So lately, I've been rather excited about the future of many things superhero related. First, off they just released the first image of Thor in the Marvel Comics movie scheduled to hit theaters next year. I love the character because of his relationship to my favorite superhero team the Avengers (featuring such characters as Iron Man, Captain and America later on starring my favorite line up in the New Avengers: Buck Barne's Cap, Luke Cage, Wolverine, Spider-Man, and Hawkeye), but I've also respected their choice on approach. Rumor were that the role of the Norse god of thunder would be done by a WWE star, but they chose to go a very different direction. The film large features a British cast with Thor cast as an Ausie actor. Further, Kenneth Branagh, known for his Shakespearean film directing and acting is overseeing the project. The film will also tie into the crossover universe they're creating between other Avengers character films like Iron Man, Hulk, and Captain America, all leading up an Avengers film. Now, they've cast comic book film familiar face Chris Evans as Cap in his solo film and my jury's still out on this choice. However, many of my concerns were appeased after he provided a hysterical performances in the Vertigo/DC Comics film The Losers that came out last weekend. Here's a link to my review on the film for my newspaper job. Let's hope he can buff up and be serious as the star spangled hero who's captured my heart (even though I never consider myself a patriotic person...I'm still fleshing that one out).
This all then leads me to some news about this universe I'm more excited about, Marvel's choice of Joss Whedon to direct The Avengers. Whedon may seem like an odd choice to many since his only feature film job was the 2005 film Serenity, based on his canceled TV show Firefly. This is the man behind such wonderful cult following endeavors as Buffy the Vampire Slayer, Angel (to of my favourite TV shows), and the webisode experience Dr. Horrible's Sing-Along Blog. He also has history with Marvel Comics, writing for the series The Astonishing X-Men, along with writing continuing comics volumes for his TV shows. All that to say it's exciting to see someone direct this film with a personal investment in the characters and Marvel Universe.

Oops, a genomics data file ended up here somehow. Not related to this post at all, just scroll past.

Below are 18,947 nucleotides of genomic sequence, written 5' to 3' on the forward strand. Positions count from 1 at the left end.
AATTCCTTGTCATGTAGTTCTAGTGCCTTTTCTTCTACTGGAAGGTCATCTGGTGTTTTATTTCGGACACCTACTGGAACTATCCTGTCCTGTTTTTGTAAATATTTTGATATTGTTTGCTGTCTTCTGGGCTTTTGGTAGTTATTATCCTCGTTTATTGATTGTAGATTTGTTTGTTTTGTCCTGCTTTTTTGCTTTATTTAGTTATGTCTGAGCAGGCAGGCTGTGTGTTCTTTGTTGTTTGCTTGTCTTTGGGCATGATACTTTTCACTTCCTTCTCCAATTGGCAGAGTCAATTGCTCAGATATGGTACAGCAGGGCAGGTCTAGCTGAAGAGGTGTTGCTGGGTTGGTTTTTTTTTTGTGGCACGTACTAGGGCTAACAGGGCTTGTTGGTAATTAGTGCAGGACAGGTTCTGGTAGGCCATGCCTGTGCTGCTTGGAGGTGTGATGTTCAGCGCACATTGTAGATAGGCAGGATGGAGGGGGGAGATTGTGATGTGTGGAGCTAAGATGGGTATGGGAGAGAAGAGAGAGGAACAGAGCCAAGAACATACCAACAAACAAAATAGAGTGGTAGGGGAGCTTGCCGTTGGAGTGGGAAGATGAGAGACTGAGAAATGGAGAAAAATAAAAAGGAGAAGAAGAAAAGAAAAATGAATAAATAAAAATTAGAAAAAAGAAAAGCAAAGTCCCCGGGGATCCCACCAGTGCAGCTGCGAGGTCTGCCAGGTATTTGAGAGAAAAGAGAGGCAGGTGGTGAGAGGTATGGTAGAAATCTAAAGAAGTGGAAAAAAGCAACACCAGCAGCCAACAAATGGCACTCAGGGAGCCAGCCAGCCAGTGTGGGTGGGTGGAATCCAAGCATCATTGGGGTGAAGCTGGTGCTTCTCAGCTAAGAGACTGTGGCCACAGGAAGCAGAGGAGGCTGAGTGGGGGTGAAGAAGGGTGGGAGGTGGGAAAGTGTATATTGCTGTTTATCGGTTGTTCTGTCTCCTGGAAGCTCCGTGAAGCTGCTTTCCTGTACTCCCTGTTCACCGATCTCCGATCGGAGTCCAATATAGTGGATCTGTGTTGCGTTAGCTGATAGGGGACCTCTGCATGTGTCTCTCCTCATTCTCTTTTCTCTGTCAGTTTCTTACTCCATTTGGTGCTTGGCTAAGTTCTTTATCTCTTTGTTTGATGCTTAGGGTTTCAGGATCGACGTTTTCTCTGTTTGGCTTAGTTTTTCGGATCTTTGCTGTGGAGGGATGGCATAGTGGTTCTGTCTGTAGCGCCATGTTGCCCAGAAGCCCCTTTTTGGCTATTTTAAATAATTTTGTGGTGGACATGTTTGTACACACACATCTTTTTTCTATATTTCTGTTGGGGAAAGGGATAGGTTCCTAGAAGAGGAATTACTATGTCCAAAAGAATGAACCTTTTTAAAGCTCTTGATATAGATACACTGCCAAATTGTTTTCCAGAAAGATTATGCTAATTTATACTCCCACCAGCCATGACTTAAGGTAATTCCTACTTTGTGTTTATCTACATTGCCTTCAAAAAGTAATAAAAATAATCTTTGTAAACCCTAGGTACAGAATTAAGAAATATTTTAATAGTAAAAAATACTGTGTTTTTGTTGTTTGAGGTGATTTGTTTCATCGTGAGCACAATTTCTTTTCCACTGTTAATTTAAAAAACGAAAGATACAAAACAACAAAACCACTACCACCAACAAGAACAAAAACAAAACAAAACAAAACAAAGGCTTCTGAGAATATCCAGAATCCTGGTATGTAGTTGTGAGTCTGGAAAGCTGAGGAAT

This is all very exciting to discuss for two reason. First, May 7th will mark the third comics film this year with Iron Man 2 (The Losers and Kick-Ass came out over the past couple week). Second, I've been finishing up my thesis on fanboy culture. As you can probably tell, I approach the subject with great bias and it's been a challenge to address that bias in an academic way. I've spent so long trying to take first-person out of my paper writing and leave it to blogging and film reviews (even with film reviews, I waited over a year to use personal pronouns, allowing myself time to develop an audience that would be OK hearing my me personally in such a setting). My thesis has been both fun and exhausting, trying to determine what research to use and when to back off the scholarly works and tell the story myself. I'm proud of the direction it's taken and plan to try to publish it. Without providing too much spoilers for it, I'm taking up the challenge of determine what fanboys like. By collecting and categorizing user responses to superhero films I attempt to understand how fanboys (myself included) interpret popular superhero films. The project began with the questions of how do fan communities oppose popular film texts they find insulting. The project morphed into something very different as my sample group showed less signs of resistance to the media production system (somewhat to my dismay because I greatly hoped to find that fanboys (I do addressed the gendered use of the term as well) resisted the idiocy of Transformers 2 as much as I did). Instead, I learned more about what constitutes a good superhero film for the group. I'll leave it at that for now and simply close with, "It's a good time to be a fanboy though I do hope he does get a little smarter."